16. This helps understanding of the new process: Credit: Barret extols IOC's new process for electing Olympic Games hosts - 23 May 2022 - Inside The Games International Olympic Committee (IOC) director of future Olympic Games hosts Jacqueline Barrett has extolled the new approach to awarding hosting rights for the multi-sport event, insisting it offers opportunities for "an open, frank and non-committal discussion" with a wider range of parties. The IOC has moved away from the traditional bidding process, with its Future Host Commission instead identifying and proposing its preferred candidate to the Executive Board. The Executive Board can then enter targeted dialogue with a bid before choosing whether or not to recommend that a proposal is brought to a vote at an IOC Session. Brisbane 2032 became the first edition of the Summer Olympics awarded under this format, when it entered targeted dialogue with the IOC Executive Board in February last year before having its hosting rights rubber-stamped at the 138th Session in Tokyo. Barrett discussed some of the advantages to the IOC of this new process with insidethegames, arguing that it opened the field to a wider range of interested cities, regions and countries. "I think some of the benefits that we’re seeing everyday when we speak to people is how they like this new approach to doing things and how it’s bringing people to the table, and many of the discussions we have with interested parties is that they feel comfortable," she reflected. "They feel welcome coming to this process because of the new way of doing things.” "In the old process they might not have approached us.“ "I think that this is a doors open policy - we’re here to be able to talk with anybody at anytime about any edition of the Games, and they might not even have an idea of what edition of the Games they want to go for.” "They might think we have a possibility of organising Games that they'd like to discuss with us but without any commitment, and I think that’s also the big difference.“ "In the past people couldn’t really speak to us until we opened a process, so already at that point you’re so far down the line.” "Often we would have discussions, and we’d be thinking to ourselves, 'if only we’d been able to talk to them a year ago, or six months ago', because things would set in place that are difficult to change. If only we’d been able to engage earlier we could have had a much better discussion, and I think that is the beauty of this new approach.” "You can really have an open and frank and non-committal discussion, or a sharing of ideas.” "Cities, regions and NOCs [National Olympic Committees] can road test ideas, have a chat, and learn what it’s all about, without having to make any commitment. And in some respects if they don't want to, without having to have gone public yet." Barrett insisted that the flexibility of the approach is better suited to allowing a proposal "to mature at its own speed without it necessarily being under a public spotlight if it isn't ready to do so". She added that discussions also enabled the IOC to offer "the expertise that we can bring with being at the forefront of Games planning everyday" to various interested parties. "If a project doesn’t go forward, for us we feel it’s an investment in sport," Barrett said. "Any project, whatever a city or region goes on to do in the realm of sport for anything else, will perhaps be a little bit better because they’ve got some more knowledge and expertise that we’ve been able to bring to the table." "It’s beneficial to us too: we learn more about a project earlier, we can help, we can guide, we can make suggestions, we can optimise, with the whole idea being that any project is the most sustainable one possible, the lowest cost possible and a project that’s most aligned with what a city or region is trying to do in its own community.“ "For us that is the key thing now that the Games are here to adopt to a city or a region, it’s not the other way round, and I think in past processes, it was a little bit like we opened a bidding process for a given year and we said 'here’s what we need you to tell us, you figure it out and if you get the Games go away and do it'. "Now what we’re saying is what are your concerns, what are the challenges in your region and in your communities, what are your long-term plans for the next 10 or 20 years or even longer, and how would hosting a Games fit into this long-term planning? "The Games shouldn’t be the starting point for that, it should be how the Games can help what a city or a region or a community is trying to do for itself anyway, so there’s no one-size-fits all solution there.” One of the criticisms levelled at the new bidding process is a lack of transparency, while for Brisbane 2032 there were allegations of a conflict of interest concerning Australian Olympic Committee President and IOC vice-president John Coates, who helped to oversee the change to the process. IOC President Thomas Bach insisted that Coates had no input in Brisbane being recommended for exclusive negotiations, and claimed that it was a "very transparent procedure". Barrett also defended the new process, and argued confidential discussions should not be mistaken for a lack of transparency. "I would say transparency is really important for us, and I think it's a difference for us between transparency and enabling some conversations to be confidential if they want them to be," Barrett said. "I think on transparency, all of the documents related to the new approach are on our website for anybody to see.“ "Every document we've put on the website, the questionnaires, the reports, all the framework, anything to do with the new process is there.“ "The new approach, the various stages to it, how it happens, why it happens, who does what, everything is there, and I think that's very transparent.“ "I think this ability for a city or a region or a NOC to have a confidential discussion to road test some ideas is absolutely natural and normal, and not every meeting we would ever have would be open to the public anyway.“ "You have a workshop, you have a meeting, those are the running of the business, but I think that's why I would make the difference.“ "We are everyday trying to communicate this more, and I think when you do something new it takes time to get that out and get that across, especially when you've perhaps been in a situation and a process that's been largely the same for many decades and people are used to that.“ "A lot of it happened during the pandemic, where everybody was locked down and we were not getting together so much.“ "We were changing the way we did business to do a lot more virtually, which we found was a different way of doing things." It was revealed on the final day of the 139th IOC Session in Lausanne that the Executive Board is hopeful of entering a targeted dialogue with a candidate for the 2030 Winter Olympics in December with a view to awarding hosting rights for the Games at the Session in Mumbai next May. Sapporo has long been viewed as a frontrunner for 2030, but is facing stiff competition from Salt Lake City, Vancouver, and a joint Pyrenees-Barcelona proposal.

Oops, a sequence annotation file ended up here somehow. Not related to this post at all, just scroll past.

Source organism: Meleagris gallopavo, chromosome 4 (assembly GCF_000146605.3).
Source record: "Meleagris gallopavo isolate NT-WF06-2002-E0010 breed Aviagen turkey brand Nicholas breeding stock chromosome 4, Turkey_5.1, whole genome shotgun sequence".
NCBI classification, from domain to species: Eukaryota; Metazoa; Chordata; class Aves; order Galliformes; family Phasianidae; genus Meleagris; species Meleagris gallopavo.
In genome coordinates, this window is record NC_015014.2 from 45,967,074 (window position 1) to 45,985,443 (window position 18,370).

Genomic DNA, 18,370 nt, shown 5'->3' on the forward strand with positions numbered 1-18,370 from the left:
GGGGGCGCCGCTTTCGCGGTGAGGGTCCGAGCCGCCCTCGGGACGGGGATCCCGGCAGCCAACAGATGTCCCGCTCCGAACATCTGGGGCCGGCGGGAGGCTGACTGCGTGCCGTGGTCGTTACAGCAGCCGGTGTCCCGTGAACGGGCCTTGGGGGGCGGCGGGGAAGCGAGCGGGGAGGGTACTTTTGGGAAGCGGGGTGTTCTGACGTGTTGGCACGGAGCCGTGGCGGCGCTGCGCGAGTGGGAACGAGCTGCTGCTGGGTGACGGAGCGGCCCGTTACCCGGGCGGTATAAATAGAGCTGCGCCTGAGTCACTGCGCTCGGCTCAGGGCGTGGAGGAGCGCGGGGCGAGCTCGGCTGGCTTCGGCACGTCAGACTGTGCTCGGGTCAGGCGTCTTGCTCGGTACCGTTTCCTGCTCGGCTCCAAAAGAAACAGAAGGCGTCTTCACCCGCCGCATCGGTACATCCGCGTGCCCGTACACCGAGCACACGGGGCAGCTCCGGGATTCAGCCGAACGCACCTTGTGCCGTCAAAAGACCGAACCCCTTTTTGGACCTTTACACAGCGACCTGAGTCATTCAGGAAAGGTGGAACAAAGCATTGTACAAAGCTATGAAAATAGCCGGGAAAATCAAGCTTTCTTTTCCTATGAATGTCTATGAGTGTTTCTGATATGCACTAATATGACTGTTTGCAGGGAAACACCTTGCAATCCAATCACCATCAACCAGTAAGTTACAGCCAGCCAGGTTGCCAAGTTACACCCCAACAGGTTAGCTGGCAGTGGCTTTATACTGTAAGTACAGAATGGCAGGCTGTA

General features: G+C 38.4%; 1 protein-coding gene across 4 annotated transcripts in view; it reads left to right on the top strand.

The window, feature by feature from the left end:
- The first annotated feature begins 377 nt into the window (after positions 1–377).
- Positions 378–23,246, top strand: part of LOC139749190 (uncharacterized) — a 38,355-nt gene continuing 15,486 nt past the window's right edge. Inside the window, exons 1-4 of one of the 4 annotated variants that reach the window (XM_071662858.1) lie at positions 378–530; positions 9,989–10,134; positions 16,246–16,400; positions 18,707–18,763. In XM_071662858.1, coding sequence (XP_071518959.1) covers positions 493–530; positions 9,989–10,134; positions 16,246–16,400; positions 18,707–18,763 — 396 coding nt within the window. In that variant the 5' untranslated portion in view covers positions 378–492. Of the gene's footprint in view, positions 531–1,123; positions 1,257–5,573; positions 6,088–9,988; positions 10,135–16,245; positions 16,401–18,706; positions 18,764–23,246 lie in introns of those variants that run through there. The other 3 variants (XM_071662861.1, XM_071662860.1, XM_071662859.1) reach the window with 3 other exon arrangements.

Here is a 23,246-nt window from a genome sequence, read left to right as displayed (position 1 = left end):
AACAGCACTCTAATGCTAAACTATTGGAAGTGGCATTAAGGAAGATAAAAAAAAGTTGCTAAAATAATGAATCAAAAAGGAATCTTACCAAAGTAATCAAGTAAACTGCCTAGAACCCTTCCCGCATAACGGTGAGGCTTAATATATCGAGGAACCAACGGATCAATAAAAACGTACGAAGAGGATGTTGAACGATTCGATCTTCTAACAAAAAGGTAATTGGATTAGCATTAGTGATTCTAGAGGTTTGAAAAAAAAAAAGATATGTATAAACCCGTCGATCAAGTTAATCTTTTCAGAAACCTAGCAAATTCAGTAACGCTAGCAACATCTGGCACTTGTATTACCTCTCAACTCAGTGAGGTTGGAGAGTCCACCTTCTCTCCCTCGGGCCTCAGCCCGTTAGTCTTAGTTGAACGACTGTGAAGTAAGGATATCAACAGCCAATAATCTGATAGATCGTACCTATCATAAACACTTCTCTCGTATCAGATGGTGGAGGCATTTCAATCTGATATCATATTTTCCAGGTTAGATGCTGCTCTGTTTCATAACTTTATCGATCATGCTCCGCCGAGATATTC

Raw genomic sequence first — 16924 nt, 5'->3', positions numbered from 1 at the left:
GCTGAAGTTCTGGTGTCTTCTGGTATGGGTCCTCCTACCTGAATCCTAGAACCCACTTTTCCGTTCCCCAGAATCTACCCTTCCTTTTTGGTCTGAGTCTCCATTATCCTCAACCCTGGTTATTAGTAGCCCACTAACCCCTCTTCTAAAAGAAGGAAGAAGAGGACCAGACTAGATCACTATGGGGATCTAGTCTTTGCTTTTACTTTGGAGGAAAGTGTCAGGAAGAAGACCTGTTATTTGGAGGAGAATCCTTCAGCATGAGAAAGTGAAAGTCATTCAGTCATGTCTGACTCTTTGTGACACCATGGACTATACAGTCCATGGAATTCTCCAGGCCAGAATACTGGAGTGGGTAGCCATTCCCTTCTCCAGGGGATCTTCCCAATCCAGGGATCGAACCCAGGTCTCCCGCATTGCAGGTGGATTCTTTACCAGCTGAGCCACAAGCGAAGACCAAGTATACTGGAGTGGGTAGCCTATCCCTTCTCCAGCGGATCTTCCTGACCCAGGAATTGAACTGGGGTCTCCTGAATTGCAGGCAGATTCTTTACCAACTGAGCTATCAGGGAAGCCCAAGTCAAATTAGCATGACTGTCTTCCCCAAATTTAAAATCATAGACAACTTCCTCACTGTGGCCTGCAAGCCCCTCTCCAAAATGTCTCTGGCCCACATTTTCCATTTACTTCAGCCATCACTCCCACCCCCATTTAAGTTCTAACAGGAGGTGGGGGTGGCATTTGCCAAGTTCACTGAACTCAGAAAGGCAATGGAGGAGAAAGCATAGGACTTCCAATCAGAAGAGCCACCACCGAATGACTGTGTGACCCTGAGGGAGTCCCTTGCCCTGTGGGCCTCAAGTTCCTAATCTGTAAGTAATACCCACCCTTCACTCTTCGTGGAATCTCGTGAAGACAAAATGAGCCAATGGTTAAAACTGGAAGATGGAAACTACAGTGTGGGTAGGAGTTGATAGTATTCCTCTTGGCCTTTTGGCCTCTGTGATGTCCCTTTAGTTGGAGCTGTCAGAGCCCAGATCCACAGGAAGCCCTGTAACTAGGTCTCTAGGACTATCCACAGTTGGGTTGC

17. There’s this huge myth circulating around that New Norm is “behind closed doors”. Following the first, successful New Norm host selection process for the 2032 Summer Games, we are now into the second New Norm host selection process for the 2030 Winter Games. It’s happening as it was designed to happen. Regular media conferences and announcements to the world are held at key stages along the way, as it was under the old broken bidding system. The IOC Future Host Commission talks with interested parties and then recommends to the IOC Executive Board a candidate or candidates for elevation to the Targeted Dialogue phase.
  18. Forget this nonsense and comparisons with democracy and dictatorships. Do you think this is an election of reoresentatives of the people? What you’re saying is off-the scale unrelated. This is about a process where there is dialogue and discussions with interesting parties for an Olympic Games. The IOC Future Host Commission talks with various interested parties and then recommends a candidate. It’s nonsense to say it’s behind closed doors, any more than the old broken bidding system was. That’s a myth, seriously.